By this point, many of us have had the experience of mentioning a product or service out loud during a conversation, only to have an ad for that very thing pop up on a smart device mere moments later. And, although you may have gotten used to the idea of your gadgets keeping tabs on you, you might not realize that your new smart TV’s monitoring capabilities make it extra vulnerable to hackers.
KATV reports that the Portland, Oregon branch of the FBI released guidelines last week as part of its “Tech Tuesday” initiative to warn people about the risk of hackers gaining access to unsecured televisions through the routers. Because smart TVs likely have microphones and even cameras, successful hackers could do anything from petty mischief to serious stalking.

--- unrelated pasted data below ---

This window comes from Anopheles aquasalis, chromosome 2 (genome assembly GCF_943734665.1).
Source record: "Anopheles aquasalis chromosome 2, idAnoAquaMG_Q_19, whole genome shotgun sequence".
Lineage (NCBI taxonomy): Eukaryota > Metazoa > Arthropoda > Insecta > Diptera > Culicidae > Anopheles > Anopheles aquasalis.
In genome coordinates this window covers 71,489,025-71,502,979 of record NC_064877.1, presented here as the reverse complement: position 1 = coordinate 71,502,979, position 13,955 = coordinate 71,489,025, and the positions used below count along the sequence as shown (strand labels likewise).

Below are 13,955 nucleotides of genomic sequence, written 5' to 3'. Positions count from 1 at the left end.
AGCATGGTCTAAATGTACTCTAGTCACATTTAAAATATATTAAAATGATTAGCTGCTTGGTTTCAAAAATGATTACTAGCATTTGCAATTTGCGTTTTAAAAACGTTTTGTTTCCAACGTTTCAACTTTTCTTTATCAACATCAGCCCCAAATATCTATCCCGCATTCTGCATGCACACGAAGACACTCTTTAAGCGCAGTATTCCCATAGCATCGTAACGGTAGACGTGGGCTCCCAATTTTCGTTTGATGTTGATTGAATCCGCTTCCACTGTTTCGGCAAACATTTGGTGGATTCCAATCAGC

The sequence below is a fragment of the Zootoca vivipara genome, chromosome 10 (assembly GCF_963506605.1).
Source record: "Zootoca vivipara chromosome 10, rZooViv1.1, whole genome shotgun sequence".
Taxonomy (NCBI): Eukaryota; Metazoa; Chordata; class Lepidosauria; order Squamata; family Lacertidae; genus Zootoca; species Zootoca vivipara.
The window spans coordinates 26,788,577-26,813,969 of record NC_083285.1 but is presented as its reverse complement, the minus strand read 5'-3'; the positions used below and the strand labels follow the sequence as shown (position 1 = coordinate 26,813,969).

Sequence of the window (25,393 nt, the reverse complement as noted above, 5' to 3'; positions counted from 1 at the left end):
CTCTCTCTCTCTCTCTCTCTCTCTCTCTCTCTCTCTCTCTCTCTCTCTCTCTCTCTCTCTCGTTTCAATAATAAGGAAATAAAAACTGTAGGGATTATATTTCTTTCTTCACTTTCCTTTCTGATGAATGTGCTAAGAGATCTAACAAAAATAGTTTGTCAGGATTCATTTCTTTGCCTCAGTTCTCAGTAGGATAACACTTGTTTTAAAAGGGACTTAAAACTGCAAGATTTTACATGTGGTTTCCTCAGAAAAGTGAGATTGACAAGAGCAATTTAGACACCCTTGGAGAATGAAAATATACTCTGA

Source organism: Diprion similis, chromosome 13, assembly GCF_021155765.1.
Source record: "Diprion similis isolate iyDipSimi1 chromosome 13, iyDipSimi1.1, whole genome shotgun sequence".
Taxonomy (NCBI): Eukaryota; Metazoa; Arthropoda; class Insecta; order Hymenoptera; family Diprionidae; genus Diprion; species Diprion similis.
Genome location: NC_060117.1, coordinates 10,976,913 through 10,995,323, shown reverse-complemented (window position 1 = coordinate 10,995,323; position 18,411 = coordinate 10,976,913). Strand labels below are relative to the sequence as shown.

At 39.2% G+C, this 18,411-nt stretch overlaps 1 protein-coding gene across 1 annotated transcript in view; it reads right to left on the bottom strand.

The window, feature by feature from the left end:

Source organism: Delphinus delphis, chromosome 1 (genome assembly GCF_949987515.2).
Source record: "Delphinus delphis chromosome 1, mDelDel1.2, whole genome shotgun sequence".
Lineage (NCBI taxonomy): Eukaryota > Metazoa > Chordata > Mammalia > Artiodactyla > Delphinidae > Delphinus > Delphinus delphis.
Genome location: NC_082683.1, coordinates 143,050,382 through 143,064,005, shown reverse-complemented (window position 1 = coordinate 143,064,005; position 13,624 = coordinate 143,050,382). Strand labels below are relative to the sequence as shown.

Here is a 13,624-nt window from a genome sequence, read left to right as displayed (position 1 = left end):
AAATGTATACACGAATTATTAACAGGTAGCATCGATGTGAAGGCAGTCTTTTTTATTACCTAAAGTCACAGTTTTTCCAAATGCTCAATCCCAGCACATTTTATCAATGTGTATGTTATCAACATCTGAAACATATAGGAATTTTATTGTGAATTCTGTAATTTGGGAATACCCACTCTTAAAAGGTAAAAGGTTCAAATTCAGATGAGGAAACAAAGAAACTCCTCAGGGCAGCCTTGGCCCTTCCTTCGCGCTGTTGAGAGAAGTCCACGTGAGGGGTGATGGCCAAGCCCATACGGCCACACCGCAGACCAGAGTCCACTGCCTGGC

“At the low end of the risk spectrum, they can change channels, play with the volume, and show your kids inappropriate videos,” the FBI says. “In a worst-case scenario, they can turn on your bedroom TV’s camera and microphone and silently cyberstalk you.”
Before you head back to Best Buy, brandishing your receipt and begging for a refund, there are a number of safety precautions you can take to make yourself less of an easy target for cyberattacks.
The first step is knowing exactly what features your TV has, and understanding how to control them—the FBI recommends doing an internet search with the model number and the words microphone, camera, and privacy.
After that, you should delve right into those security settings. Disable the collection of personal information if you can, and learn how to limit microphone and camera access. If you don’t see an option to shut off the camera, black tape over it does the trick.
And, even if it’s not the most riveting reading material, it’s worth perusing the fine print on your device and streaming services to find out what data they collect, where they store it, and how they use it.